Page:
Hydrothermal Carbonization (HTC) has a “reactor” at its core, which dramatically accelerates what the earth has done to produce fossil fuels from organic matter.
- HTC Reactor Size: 40’ Shipping Container (L 40’, W 8’, H 8’-6”)
- Processing Temperature: 360 to 430oF
- Processing Pressure: 290 to 360 psi
- Processing Time: 30 minutes to 4 hours
- CO2e Capture Efficiency: 90 to 95%
HTC PERFORMANCE YIELDS
Food Waste to Hydrochar
Hydrothermal Carbonization can turn a liability (Food Waste) into an asset (Construction Sand). Each ton of food waste can yield .3 tons of Hydrochar (30%). Each ton of human sewage waste or animal manure yields .2 tons of Hydrochar (20%). This analysis uses a 25% yield on conversion of food waste given unknow factors around the mix of the type of food in any given market. For example, vegetables like lettuce that have high water content relative to more carbon rich bagels. Single HTC reactors can process 15,000 tons of sewage sludge into 3,000 tons of Hydrochar. A major processing plant with a set of six HTC reactors can process 100,000 tons of food waste into 30,000 tons of Hydrochar. The breakdown per HTC reactor is 16,666 tons of Food Waste into 5,000 tons of Hydrochar. This analysis uses a conservative 16,000 tons of Food Waste to 4,000 tons of Hydrochar to take into account discrepancies in the type of Food Waste supplied in any given market.
Cost – Electricity Consumption
The electricity cost used in this analysis is $0.06/kWh. Across the U.S. the cost for industrial facility electricity ranges from the least expensive $0.52/kWh in Texas to the most expensive outliers like Hawaii with $0.27/kWh. The national average is $0.075, but that does not take into account off peak use of energy which brings down the cost. In almost all cases the HTC Reactors can run at night during off peak hours to take advantage of the lower cost of electricity.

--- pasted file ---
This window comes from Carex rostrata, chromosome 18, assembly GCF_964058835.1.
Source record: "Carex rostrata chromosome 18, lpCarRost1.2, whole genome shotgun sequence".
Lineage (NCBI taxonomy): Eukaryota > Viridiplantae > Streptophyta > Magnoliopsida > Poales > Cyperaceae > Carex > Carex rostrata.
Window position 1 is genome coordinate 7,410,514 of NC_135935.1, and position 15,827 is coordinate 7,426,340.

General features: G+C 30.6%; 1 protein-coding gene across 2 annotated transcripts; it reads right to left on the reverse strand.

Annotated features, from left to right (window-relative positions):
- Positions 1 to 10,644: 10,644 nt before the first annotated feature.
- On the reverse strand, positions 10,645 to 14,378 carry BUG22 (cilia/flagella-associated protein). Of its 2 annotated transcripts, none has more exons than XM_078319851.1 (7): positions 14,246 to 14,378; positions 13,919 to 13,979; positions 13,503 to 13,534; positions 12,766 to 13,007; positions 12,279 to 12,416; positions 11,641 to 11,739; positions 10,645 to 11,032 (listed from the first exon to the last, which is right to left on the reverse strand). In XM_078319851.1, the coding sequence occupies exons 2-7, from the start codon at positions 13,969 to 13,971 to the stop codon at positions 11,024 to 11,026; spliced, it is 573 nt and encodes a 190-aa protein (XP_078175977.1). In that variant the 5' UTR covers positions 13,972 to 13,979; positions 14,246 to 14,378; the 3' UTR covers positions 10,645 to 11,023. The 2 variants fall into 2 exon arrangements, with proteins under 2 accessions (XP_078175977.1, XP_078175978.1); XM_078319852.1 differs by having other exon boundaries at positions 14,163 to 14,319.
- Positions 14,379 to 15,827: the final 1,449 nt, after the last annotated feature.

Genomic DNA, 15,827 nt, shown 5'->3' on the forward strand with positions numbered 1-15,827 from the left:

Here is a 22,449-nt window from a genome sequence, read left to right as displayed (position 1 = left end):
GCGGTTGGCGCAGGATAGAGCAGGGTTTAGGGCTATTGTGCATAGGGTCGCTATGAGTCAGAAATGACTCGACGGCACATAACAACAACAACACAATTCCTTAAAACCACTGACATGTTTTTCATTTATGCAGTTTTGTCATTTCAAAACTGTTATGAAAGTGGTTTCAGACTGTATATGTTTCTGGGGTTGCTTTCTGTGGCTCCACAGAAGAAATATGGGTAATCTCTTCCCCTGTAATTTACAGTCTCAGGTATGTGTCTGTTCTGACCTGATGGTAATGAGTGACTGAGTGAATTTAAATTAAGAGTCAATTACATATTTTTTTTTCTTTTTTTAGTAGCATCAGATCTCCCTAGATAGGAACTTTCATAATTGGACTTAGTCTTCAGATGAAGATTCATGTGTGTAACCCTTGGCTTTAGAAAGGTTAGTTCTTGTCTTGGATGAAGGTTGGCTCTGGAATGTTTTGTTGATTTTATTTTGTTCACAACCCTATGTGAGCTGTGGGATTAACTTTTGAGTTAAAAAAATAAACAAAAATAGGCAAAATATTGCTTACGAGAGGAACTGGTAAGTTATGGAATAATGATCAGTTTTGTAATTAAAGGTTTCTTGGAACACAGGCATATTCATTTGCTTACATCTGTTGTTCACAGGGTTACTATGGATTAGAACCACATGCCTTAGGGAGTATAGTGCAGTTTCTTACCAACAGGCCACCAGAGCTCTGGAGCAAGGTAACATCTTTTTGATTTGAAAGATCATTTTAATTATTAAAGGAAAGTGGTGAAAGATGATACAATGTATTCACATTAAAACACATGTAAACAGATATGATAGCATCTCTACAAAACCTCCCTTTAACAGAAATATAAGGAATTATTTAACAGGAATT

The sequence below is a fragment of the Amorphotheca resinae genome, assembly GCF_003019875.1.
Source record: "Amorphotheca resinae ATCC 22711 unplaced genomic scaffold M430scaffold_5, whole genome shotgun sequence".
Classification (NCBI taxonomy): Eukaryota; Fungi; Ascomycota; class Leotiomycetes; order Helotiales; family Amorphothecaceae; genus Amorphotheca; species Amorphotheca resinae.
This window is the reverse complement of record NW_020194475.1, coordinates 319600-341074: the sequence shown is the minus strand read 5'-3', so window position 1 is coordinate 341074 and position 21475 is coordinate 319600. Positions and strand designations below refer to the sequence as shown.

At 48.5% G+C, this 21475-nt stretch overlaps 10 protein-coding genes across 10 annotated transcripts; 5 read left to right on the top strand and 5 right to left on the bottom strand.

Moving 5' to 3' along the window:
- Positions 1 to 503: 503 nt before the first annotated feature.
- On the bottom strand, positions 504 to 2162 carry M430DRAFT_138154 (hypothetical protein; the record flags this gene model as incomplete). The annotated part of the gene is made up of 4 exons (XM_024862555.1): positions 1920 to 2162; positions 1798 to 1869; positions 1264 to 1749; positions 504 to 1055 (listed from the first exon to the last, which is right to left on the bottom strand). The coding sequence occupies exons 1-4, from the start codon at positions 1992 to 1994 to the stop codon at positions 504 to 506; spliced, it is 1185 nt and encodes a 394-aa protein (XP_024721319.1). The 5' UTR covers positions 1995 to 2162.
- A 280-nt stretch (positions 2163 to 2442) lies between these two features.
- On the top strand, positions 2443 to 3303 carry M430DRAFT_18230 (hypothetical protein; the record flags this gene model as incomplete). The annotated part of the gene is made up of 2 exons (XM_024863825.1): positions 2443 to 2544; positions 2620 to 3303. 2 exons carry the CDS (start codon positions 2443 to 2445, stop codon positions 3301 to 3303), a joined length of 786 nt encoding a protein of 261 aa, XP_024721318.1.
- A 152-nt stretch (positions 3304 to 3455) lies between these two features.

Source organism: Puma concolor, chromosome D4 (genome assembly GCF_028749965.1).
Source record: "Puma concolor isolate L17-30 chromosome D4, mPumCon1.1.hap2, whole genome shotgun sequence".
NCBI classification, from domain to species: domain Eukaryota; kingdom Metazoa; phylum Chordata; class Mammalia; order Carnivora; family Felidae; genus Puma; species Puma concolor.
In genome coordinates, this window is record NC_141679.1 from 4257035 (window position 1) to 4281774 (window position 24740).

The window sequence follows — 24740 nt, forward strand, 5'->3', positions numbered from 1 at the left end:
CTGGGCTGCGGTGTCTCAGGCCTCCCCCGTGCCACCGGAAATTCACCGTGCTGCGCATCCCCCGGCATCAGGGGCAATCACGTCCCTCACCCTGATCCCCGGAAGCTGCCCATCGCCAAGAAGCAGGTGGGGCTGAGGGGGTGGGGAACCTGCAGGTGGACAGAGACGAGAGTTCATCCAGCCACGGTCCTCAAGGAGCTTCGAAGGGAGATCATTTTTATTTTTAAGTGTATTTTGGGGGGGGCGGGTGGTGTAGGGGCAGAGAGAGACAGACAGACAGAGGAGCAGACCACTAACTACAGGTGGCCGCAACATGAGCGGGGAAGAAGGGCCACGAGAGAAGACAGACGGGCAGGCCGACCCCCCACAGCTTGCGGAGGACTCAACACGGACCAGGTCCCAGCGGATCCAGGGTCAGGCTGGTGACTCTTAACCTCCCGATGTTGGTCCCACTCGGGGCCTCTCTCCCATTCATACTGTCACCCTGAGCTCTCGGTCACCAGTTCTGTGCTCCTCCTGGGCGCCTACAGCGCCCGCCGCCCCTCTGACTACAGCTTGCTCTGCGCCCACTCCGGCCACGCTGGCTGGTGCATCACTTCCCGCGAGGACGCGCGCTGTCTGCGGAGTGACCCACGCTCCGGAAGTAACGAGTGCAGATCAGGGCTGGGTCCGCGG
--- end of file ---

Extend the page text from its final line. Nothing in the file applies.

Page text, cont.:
Each HTC system is set up as a “train” to process the Food Waste. The HTC rector needs 300MWh of electricity and 3,100MWh of Thermal demand for Hydrochar dewatered to 55% dry. A MW is a MegaWatt equal to 1 million watts and 1,000 kilowatts (kW).
3,400MWh x 1,000 = 3,400,000kWh to run an HTC reactor x industrial average of $0.06/kWh = $204,000 to convert 16,666 tons of Food Waste into 5,000 tons of Hydrochar. $204,000 / 5,000 tons of Hydrochar = $40.8 per ton of Hydrochar.
We need to add in the electricity cost to covert the Hydrochar into sand. The energy consumption is 15.14kWh to tumble each ton of Hydrochar into sand.
Calculations: Tumblers use 50-60 kJ/kg. A joule (J) is the work required to produce one watt of power for one second, or one watt-second (W⋅s). 1 k is equal to 1,000 J.
To convert a kilojoule measurement to a kilowatt-hour measurement, you divide the energy by the conversion ratio. The energy in kilowatt-hours is equal to the kilojoules divided by 3,600 and 1 kJ = 0.000278 kWh) So, 60kJ = 0.01668kWh per kilogram of sand produced from hydrochar.
1 lb = 0.454 kilogram. So, 1 ton (2,000 lbs) = 908kg
The electricity to tumble a ton of hydrochar into a ton of sand (908kg x 0.01668kWh)
= 15.14kWh per ton of sand.
5,000 tons of sand (5,000 x 15.14kWh) = 75,700kWh x industrial average of $0.06/kWh = $4,542 to convert the Hydrochar into sand. $4,542 /5,000 tons = $0.91 per ton of sand.
Total energy cost to convert 16,666 tons of Food Waste into sand ($204,000 + $4,542) = $208,542.
This results in an energy cost per ton of sand ($208,542 / 5,000) = $41.20